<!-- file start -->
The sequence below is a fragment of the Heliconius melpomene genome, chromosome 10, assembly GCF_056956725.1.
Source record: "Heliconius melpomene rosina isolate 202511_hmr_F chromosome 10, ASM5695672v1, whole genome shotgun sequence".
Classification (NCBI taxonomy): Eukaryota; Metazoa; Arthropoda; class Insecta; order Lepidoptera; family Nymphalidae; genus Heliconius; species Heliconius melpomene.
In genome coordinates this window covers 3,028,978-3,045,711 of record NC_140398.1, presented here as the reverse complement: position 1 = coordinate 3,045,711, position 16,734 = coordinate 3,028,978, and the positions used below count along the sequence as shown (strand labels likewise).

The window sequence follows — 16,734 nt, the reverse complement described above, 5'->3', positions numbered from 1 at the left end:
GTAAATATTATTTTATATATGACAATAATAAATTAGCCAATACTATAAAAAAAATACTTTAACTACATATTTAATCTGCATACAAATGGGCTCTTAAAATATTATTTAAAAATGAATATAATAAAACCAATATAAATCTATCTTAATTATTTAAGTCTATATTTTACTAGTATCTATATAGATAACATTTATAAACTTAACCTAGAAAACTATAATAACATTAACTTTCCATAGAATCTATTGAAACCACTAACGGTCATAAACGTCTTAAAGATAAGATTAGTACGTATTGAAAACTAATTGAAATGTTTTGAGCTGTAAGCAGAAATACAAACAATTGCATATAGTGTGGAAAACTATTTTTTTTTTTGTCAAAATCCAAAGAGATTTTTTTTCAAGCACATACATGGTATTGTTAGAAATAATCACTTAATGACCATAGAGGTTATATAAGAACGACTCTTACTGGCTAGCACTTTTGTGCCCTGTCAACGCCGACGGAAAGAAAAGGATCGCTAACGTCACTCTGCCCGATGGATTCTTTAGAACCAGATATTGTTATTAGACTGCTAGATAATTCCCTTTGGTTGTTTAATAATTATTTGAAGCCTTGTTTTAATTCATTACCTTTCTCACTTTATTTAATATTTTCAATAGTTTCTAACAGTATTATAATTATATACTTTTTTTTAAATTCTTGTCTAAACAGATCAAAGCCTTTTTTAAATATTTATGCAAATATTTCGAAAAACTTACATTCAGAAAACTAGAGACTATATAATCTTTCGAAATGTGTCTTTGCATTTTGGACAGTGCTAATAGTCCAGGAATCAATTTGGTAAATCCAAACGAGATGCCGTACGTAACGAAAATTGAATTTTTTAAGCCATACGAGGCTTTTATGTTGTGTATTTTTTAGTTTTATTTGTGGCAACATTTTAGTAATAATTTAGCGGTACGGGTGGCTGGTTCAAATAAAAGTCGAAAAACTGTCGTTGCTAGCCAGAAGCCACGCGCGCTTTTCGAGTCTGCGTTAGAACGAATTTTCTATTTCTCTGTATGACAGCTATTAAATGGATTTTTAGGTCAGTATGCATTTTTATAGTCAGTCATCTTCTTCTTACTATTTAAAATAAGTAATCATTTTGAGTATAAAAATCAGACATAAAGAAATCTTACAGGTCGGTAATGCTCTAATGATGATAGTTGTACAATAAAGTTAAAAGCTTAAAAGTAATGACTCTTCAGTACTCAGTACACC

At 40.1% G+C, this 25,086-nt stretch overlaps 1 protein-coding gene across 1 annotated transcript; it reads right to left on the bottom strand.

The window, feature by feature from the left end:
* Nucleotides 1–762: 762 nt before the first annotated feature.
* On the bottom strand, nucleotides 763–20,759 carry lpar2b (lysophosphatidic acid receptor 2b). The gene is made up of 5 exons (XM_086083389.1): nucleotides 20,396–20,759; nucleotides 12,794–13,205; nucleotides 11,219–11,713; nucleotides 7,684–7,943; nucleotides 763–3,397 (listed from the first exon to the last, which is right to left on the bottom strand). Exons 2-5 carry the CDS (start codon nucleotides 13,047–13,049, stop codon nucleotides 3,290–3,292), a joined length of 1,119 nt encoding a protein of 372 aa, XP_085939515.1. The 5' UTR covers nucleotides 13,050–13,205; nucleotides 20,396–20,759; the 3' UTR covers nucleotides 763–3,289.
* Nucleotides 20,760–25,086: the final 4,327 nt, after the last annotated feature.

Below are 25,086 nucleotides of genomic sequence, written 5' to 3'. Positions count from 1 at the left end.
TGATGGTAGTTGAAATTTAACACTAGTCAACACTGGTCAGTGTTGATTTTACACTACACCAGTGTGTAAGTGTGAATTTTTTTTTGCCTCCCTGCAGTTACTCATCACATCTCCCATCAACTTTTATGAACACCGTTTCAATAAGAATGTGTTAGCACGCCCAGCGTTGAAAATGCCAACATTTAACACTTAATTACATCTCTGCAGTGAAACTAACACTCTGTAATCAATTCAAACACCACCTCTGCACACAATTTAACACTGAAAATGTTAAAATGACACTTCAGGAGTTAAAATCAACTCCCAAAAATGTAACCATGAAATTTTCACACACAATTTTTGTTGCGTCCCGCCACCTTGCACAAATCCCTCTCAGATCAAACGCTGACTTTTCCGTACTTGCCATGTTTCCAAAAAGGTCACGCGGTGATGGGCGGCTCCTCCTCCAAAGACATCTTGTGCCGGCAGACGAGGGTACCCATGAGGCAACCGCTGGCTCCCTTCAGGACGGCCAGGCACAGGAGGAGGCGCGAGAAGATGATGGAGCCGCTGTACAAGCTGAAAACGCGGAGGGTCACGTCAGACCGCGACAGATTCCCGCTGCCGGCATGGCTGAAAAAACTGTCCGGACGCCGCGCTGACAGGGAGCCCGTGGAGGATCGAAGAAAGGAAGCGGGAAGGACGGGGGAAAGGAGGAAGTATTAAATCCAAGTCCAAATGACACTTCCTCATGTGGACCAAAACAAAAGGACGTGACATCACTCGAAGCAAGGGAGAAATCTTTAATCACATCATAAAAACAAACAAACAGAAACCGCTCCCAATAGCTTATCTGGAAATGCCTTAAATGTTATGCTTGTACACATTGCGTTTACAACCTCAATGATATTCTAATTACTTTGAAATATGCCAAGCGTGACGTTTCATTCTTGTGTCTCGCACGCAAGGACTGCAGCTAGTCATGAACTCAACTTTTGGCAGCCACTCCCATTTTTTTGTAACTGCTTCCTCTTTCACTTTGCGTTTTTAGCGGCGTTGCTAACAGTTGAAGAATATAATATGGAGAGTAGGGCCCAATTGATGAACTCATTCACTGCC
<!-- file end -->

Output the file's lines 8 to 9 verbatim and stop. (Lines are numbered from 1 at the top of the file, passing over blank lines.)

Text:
The window, feature by feature from the left end:
* Nucleotides 1–762: 762 nt before the first annotated feature.